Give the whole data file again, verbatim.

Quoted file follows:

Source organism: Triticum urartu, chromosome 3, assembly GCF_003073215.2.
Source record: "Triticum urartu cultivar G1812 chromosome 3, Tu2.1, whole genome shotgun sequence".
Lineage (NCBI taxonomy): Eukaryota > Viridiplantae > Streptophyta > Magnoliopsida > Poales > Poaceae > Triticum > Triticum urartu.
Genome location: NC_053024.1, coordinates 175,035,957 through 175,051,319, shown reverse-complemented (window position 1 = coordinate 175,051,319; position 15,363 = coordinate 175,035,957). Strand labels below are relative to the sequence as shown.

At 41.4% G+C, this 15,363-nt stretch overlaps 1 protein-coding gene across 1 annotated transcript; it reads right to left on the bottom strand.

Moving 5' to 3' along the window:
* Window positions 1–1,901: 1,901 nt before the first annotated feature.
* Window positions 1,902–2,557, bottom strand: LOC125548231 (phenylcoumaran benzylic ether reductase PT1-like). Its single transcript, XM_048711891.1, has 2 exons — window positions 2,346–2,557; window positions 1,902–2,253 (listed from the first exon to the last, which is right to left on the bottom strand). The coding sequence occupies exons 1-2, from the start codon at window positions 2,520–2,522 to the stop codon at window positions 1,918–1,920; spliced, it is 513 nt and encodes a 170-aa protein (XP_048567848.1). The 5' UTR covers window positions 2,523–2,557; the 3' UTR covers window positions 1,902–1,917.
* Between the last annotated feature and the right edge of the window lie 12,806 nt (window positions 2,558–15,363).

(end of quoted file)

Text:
Source organism: Triticum urartu, chromosome 3, assembly GCF_003073215.2.
Source record: "Triticum urartu cultivar G1812 chromosome 3, Tu2.1, whole genome shotgun sequence".
Lineage (NCBI taxonomy): Eukaryota > Viridiplantae > Streptophyta > Magnoliopsida > Poales > Poaceae > Triticum > Triticum urartu.
Genome location: NC_053024.1, coordinates 175,035,957 through 175,051,319, shown reverse-complemented (window position 1 = coordinate 175,051,319; position 15,363 = coordinate 175,035,957). Strand labels below are relative to the sequence as shown.

At 41.4% G+C, this 15,363-nt stretch overlaps 1 protein-coding gene across 1 annotated transcript; it reads right to left on the bottom strand.

Moving 5' to 3' along the window:
* Window positions 1–1,901: 1,901 nt before the first annotated feature.
* Window positions 1,902–2,557, bottom strand: LOC125548231 (phenylcoumaran benzylic ether reductase PT1-like). Its single transcript, XM_048711891.1, has 2 exons — window positions 2,346–2,557; window positions 1,902–2,253 (listed from the first exon to the last, which is right to left on the bottom strand). The coding sequence occupies exons 1-2, from the start codon at window positions 2,520–2,522 to the stop codon at window positions 1,918–1,920; spliced, it is 513 nt and encodes a 170-aa protein (XP_048567848.1). The 5' UTR covers window positions 2,523–2,557; the 3' UTR covers window positions 1,902–1,917.
* Between the last annotated feature and the right edge of the window lie 12,806 nt (window positions 2,558–15,363).